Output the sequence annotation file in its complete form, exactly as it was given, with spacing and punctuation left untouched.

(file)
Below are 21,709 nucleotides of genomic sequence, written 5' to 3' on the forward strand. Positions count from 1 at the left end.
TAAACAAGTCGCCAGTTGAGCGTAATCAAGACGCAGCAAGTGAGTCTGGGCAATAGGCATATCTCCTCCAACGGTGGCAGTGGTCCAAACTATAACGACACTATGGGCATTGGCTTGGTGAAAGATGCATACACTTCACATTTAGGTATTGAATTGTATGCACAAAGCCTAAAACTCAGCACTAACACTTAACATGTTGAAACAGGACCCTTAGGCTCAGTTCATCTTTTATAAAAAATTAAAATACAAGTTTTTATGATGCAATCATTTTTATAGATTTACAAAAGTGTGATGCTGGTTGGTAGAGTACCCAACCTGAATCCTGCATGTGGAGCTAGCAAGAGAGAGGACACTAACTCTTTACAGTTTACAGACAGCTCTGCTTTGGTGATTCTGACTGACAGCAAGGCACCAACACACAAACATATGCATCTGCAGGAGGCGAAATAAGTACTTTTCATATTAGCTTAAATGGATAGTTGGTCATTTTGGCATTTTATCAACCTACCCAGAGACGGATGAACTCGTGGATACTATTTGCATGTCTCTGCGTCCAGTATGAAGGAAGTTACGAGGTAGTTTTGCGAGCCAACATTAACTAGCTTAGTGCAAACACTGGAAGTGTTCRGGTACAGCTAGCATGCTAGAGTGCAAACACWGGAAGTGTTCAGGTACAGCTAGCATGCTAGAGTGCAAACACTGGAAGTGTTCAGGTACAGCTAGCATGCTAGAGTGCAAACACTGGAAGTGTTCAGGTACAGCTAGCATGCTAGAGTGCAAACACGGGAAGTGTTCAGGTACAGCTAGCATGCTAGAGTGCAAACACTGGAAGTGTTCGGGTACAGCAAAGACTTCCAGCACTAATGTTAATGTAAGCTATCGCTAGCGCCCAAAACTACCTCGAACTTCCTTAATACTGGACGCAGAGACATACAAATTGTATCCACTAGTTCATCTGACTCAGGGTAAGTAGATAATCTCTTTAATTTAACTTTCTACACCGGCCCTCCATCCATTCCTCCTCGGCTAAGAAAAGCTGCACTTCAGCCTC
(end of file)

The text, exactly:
Below are 21,709 nucleotides of genomic sequence, written 5' to 3' on the forward strand. Positions count from 1 at the left end.
TAAACAAGTCGCCAGTTGAGCGTAATCAAGACGCAGCAAGTGAGTCTGGGCAATAGGCATATCTCCTCCAACGGTGGCAGTGGTCCAAACTATAACGACACTATGGGCATTGGCTTGGTGAAAGATGCATACACTTCACATTTAGGTATTGAATTGTATGCACAAAGCCTAAAACTCAGCACTAACACTTAACATGTTGAAACAGGACCCTTAGGCTCAGTTCATCTTTTATAAAAAATTAAAATACAAGTTTTTATGATGCAATCATTTTTATAGATTTACAAAAGTGTGATGCTGGTTGGTAGAGTACCCAACCTGAATCCTGCATGTGGAGCTAGCAAGAGAGAGGACACTAACTCTTTACAGTTTACAGACAGCTCTGCTTTGGTGATTCTGACTGACAGCAAGGCACCAACACACAAACATATGCATCTGCAGGAGGCGAAATAAGTACTTTTCATATTAGCTTAAATGGATAGTTGGTCATTTTGGCATTTTATCAACCTACCCAGAGACGGATGAACTCGTGGATACTATTTGCATGTCTCTGCGTCCAGTATGAAGGAAGTTACGAGGTAGTTTTGCGAGCCAACATTAACTAGCTTAGTGCAAACACTGGAAGTGTTCRGGTACAGCTAGCATGCTAGAGTGCAAACACWGGAAGTGTTCAGGTACAGCTAGCATGCTAGAGTGCAAACACTGGAAGTGTTCAGGTACAGCTAGCATGCTAGAGTGCAAACACTGGAAGTGTTCAGGTACAGCTAGCATGCTAGAGTGCAAACACGGGAAGTGTTCAGGTACAGCTAGCATGCTAGAGTGCAAACACTGGAAGTGTTCGGGTACAGCAAAGACTTCCAGCACTAATGTTAATGTAAGCTATCGCTAGCGCCCAAAACTACCTCGAACTTCCTTAATACTGGACGCAGAGACATACAAATTGTATCCACTAGTTCATCTGACTCAGGGTAAGTAGATAATCTCTTTAATTTAACTTTCTACACCGGCCCTCCATCCATTCCTCCTCGGCTAAGAAAAGCTGCACTTCAGCCTC